BookAdvanceAn advance is a “pre-payment” of the royalties the publisher expects you to earn on your book. Let’s say the publisher has agreed to pay you a royalty of 8% on the retail price of the book, and your book is going to sell for $14.00. You are going to earn $1.12 for each copy of the book sold. So if the publisher has paid you an advance of $10,000, how many copies do you have to sell to earn out your advance? Your break-even would be 8,929 copies. Your publisher has already paid you the royalty on those first 8,929 units sold. If and when your book sells more than that, your additional royalties will start accruing at the rate of $1.12 per book sold. The publisher will issue royalty statements (usually twice yearly) showing how many copies have sold, and if they owe you any royalties, a check will be included.

What is the average advance, in CBA versus ABA?

It’s impossible to give an “average” advance in either CBA (Christian Book Market) or ABA (American Booksellers Association). They’re wildly all over the map depending on so many factors. I’ve done contracts for advances ranging from $1,000 to six figures. I haven’t found ABA advances to be a whole lot higher than CBA for comparable books, but it’s true the big New York houses can generally pay more than the smaller independent Christian houses. Of course, there are plenty of smaller, independent general-market (ABA) publishers who pay smaller advances, too.

While there’s no average, agents can usually look at a proposal and make a pretty good estimate about the range the advance will end up in. We look at who the author is, what kind of book it is, where it fits into the marketplace, and how much platform the author has. It becomes clear what kind of advance the book should attract.

How are advances paid out?

Advances are usually paid out in halves, thirds, or quarters. The author gets the first portion upon signing the contract (within 30 days), the next portion after the manuscript is delivered and declared “accepted” for publication, and if there is a third portion, it’s due on publication of the book, and the fourth is due sometime after that.

openbookAnother question that’s been asked is about multiple book deals and how the advances get paid out. Here’s how it works. Let’s say you’re offered a 3-book contract with an advance of $10,000 per book, $30,000 total. The contract states you will get half of your advance upon signing, and the other half on delivery of an acceptable manuscript. So, after contract signing, you will get half of the advance for all three books. Half is $5,000, so you’ll get 5,000 x 3, which means you’ll get $15,000 upon contract signing.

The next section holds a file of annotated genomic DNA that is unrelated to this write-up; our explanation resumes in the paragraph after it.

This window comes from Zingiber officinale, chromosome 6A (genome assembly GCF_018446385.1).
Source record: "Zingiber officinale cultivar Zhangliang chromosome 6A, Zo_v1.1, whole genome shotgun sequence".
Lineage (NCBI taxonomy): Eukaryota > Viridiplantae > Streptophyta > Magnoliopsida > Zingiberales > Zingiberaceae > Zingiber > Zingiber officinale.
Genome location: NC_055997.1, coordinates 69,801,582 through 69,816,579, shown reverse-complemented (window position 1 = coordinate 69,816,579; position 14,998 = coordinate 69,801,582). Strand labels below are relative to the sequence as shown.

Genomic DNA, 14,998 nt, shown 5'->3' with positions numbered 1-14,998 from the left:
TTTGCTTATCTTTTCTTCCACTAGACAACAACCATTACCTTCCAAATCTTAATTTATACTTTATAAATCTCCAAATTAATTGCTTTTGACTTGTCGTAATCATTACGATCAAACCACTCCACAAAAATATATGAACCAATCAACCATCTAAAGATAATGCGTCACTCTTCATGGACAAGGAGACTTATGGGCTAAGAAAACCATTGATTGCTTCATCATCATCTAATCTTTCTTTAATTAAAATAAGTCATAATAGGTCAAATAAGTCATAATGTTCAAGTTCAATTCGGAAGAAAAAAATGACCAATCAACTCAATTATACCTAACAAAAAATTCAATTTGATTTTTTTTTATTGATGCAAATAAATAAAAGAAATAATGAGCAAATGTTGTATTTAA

Then, as you deliver each manuscript and each one is declared acceptable, you’ll receive the other half of the per-book advance. So, you’ll get three more checks for $5,000 as you turn in your manuscripts.

Is an advance negotiable, and if so, to what degree?

Most advances are negotiable, but that always depends on how much leverage we have. Are there other publishers interested? How excited about the book is the publisher? Is this book a perfect fit for the publisher? Is the book risky or more of a sure-thing? These and other factors determine how negotiable the advance is. On the lower end of the spectrum, particularly for first-time authors, a publisher may offer a small advance that’s basically “take it or leave it.” But as the value of the book goes up, and more publishers are interested, it generally becomes more negotiable.

How does the agent get paid?

The agent’s fee is usually 15% of the advance and royalties. In CBA, the standard practice is for the publisher to disburse two checks, one directly to author (85%) and the other to the agent. General market publishers normally send one check to the agent, who then turns around and sends the author their 85%.

Copyright 2012 by Rachelle Gardner. Rachelle Gardner is a Literary Agent with Books and Such Literary Agency based in California, founded by Janet Kobobel Grant. She works at the foot of the Rocky Mountains in Colorado. Visit her Blog.


Authors & Speakers Network Blog

Larry James is a professional speaker and the author of three relationship books, “How to Really Love the One You’re With: Affirmative Guidelines for a Healthy Love Relationship,” “LoveNotes for Lovers: Words That Make Music for Two Hearts Dancing” and “Red Hot LoveNotes for Lovers.” His newest book is “Ten Commitments of Networking.” Larry James also offers “Author & Speaker” coaching. Contact:, P.O. Box 12695, Scottsdale, AZ 85267-2695. – More than 110 articles especially for Authors & Speakers at:

Subscribe to Larry’s FREE monthly “LoveNotes for Lovers” eZINE. Contact:, P.O. Box 12695, Scottsdale, AZ 85267-2695. – and